AMC’s The Terror is based on Dan Simmons’ 2007 fictionalized account of Captain Sir John Fraklin’s lost expedition of HMS Erubus and HMS Terror in the Arctic in the mid-1800’s. That said, some characters mentioned only briefly in the book play major roles in the series, other characters from the book went the other route, said EP David Kajganich. Similarly, some aspects of the book were “simply un-produce-able” and got crossed off the list quickly, Kajganich added, while insisted the project is true to the tension of the characters and experience of the crew in the book.
Inspired by a true story of the Royal Navy’s harrowing voyage into uncharted territory as they attempt to discover the Northwest Passage, they fall victim, over the course of three years, to treacherous conditions, disease, impending starvation, and fear of the unknown – most especially a “mysterious threat” in the frigid darkness they believe to be stalking their ship, snatching one man at a time, leaving mangled bodies. More than 120 crew members disappeared.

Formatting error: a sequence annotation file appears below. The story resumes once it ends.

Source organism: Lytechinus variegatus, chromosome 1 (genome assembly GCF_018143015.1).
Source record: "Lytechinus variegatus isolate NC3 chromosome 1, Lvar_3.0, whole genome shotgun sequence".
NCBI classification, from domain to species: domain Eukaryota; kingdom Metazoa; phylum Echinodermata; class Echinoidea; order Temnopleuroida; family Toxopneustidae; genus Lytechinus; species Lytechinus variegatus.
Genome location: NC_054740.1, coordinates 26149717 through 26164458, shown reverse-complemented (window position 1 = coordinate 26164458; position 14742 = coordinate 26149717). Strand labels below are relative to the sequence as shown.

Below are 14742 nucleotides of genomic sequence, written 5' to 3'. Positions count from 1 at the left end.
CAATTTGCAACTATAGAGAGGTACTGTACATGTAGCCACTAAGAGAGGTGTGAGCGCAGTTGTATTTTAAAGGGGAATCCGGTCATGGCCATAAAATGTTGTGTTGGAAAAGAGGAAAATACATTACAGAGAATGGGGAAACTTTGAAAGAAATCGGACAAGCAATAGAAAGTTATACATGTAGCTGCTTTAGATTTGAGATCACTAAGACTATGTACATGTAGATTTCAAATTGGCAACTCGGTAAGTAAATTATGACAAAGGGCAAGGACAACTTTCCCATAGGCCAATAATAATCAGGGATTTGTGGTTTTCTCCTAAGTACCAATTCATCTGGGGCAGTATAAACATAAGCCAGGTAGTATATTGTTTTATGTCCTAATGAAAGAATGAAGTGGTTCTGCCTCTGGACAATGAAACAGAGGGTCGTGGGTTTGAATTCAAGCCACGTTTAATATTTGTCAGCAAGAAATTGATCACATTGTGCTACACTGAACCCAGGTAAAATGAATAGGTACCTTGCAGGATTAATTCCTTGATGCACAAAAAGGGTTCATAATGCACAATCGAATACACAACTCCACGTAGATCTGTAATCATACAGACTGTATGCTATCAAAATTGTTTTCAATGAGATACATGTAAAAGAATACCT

Apple TV+ Release Trailer For Stephen King-J.J. Abrams Limited Series 'Lisey's Story' Starring Julianne Moore
Following two centuries of searching, coincidentally, the ships were discovered by arctic research groups in 2014 and 2016. The TV project’s creators said they had to adjust their work to keep pace with those developments.
Asked where they decided to shoot “what looks like the coldest place on earth without wrecking their cameras,” EP and co-showrunner Soo Hugh acknowledged it was shot on a sound stage in Budapest. Kajganich notes the arctic of 1845 does not exist anymore. Some shooting also was done off the coast of Croatia, he said.
Asked how it set the one on the set that the cast was 98% men and shooting went on for months, Kajganich insisted it was “great, like summer camp.”
The expedition drama, produced by AMC Studios in association with Scott Free, Emjag Productions and Entertainment 360, is heading around the world, via a global output deal, Amazon struck with AMC Studios. The streaming service has inked an agreement that will see it take first-run rights to in-house shows from the Breaking Bad broadcaster in 28 territories including Australia, Germany, Italy, India, and Japan.
Subscribe to Deadline Breaking News Alerts and keep your inbox happy.